Really looks nice for a rural highway.  At the LA 1 terminus intersection I noticed that they didn't have all the signage needed (LGS guides, reassurances, the choice of one way or the other for LA 1), but one there that stuck out:  http://goo.gl/maps/vgIQ8
I don't think I've seen anything like it anywhere before.  A square, advisory-yellow sign telling drivers how much room there is between an upcoming RR crossing and its parallel highway.  It would probably be very useful if those affected by it would pay attention to it and heed it.  Is it MUTCD, or just a LA idea?

This: http://goo.gl/maps/9GyFn
almost makes me think that LA is trying to get this on the USBR network.  I don't think I've ever seen wrong-way type of signage for bikes.  I think it's great that LA is trying to think of bicyclists, but LA 478's bike lanes barely qualify as shoulders anywhere else.

Interesting, that, at least for the first part west of LA 1, that there are buried electrical lines in a rural area.

The double-driveway turnoff right after the wrong-way bike sign
http://goo.gl/maps/9GyFn
is it for a park, or what? (I couldn't tell from the Google maps aerial even though I saw the small lake there)

Not far after the wrong-way bike sign, at this point
http://goo.gl/maps/hdoBj
the Google car gives up and the road goes back in time to dirt.  I thought I should stop at this point, but I figured I'd see what was up.  Well, a momentary blip of several feet later, and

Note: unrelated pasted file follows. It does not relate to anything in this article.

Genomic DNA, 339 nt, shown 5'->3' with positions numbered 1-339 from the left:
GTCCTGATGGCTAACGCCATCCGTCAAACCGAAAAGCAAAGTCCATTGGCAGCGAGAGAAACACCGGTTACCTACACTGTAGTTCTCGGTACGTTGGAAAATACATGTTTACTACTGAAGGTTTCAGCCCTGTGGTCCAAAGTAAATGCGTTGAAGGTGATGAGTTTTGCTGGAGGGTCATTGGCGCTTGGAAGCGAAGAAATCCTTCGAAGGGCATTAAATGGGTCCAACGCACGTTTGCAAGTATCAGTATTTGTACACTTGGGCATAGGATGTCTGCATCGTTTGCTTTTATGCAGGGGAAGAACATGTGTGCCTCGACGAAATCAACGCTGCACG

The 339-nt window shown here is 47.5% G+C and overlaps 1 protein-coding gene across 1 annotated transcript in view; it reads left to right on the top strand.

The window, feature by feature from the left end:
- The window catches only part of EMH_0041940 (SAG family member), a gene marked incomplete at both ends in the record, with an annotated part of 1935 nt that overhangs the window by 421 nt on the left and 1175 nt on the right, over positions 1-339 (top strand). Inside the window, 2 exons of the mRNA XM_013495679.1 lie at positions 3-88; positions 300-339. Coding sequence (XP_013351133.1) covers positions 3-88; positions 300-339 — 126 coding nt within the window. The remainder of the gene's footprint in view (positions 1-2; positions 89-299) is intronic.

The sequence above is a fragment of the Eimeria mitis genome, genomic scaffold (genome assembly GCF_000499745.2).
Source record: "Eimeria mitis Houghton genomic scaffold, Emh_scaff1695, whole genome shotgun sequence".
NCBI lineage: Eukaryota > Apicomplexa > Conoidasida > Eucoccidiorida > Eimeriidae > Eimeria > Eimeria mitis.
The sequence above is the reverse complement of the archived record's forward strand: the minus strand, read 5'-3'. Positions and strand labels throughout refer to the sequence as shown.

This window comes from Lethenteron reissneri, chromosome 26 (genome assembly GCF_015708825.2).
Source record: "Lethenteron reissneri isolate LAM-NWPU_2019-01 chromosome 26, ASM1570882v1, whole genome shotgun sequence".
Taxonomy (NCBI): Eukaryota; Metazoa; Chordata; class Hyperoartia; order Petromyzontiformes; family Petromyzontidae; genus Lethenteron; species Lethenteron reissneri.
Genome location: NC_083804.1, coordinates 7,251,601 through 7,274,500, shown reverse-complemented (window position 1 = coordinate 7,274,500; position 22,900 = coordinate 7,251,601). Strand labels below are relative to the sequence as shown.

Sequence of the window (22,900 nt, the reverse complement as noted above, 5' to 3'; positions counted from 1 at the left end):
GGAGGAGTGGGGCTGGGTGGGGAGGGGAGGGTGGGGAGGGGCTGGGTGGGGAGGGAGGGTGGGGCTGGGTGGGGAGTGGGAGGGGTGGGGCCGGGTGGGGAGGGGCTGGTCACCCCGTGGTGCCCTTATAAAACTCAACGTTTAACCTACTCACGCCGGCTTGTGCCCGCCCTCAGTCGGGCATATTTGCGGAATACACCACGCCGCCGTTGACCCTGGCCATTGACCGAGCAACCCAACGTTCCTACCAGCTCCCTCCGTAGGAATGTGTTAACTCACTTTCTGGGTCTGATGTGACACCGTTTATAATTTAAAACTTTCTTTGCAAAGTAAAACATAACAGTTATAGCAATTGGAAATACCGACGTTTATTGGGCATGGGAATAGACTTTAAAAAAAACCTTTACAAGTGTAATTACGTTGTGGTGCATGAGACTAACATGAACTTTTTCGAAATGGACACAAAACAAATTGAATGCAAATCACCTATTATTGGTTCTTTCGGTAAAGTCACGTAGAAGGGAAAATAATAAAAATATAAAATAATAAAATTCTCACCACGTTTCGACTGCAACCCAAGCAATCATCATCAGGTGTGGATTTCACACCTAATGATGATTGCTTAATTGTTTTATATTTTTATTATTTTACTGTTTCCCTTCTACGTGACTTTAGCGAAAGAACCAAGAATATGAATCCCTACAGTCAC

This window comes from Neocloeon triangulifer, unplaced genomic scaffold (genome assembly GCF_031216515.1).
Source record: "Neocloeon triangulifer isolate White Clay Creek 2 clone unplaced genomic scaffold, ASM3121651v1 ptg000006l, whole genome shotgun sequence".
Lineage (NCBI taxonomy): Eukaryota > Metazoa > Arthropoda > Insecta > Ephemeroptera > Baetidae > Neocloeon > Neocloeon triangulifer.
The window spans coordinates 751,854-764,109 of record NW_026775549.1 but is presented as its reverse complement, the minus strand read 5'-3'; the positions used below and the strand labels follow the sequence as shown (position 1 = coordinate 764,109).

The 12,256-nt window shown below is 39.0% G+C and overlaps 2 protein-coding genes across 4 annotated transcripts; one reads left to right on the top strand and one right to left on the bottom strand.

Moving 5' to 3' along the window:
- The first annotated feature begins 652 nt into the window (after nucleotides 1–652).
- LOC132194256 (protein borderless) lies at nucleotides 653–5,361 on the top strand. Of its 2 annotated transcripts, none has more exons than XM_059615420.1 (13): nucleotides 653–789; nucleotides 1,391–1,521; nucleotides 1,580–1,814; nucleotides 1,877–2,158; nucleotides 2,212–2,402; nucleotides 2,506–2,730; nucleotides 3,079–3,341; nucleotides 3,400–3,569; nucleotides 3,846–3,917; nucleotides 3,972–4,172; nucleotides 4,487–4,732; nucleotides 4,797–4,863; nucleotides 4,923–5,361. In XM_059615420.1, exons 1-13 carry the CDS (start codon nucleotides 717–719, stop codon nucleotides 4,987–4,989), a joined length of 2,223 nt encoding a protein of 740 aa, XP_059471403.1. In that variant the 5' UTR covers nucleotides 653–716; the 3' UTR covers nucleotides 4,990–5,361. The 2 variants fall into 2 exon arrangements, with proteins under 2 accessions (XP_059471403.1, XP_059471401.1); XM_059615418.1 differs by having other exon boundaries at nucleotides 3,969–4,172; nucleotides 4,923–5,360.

http://goo.gl/maps/HFVPx
back to new again!  I'm guessing the road was originally dirt, before it was added to the state highway system?

At the approach to I-49, it widens to 4-lane with grass median, and the bike lane stops.  Then the first shield signage I saw, was
http://goo.gl/maps/6Sdoy
Funny how this parish road turnoff gets a sign (at the turnoff but no advance JCT), but the others before it weren't acknowledged hardly at all (Looking the other way from I-49, I saw JCT and turnoff signage for the same parish road.).  Also the I-49 intersection gets a JCT in advance, but the LA 1 intersection isn't noted as such.  I also saw no LA 478 every-so-often shields (TX does theirs every 2 miles, usually) along the way.

I looked after I-49 to see how not-nice the road was; as the 4 lanes went back to 2, I finally saw an LA 478 reassurance assembly (http://goo.gl/maps/yQw2G).  Then, what Urban Prairie Schooner described.  Narrow, suuubbbstandard, and no striping.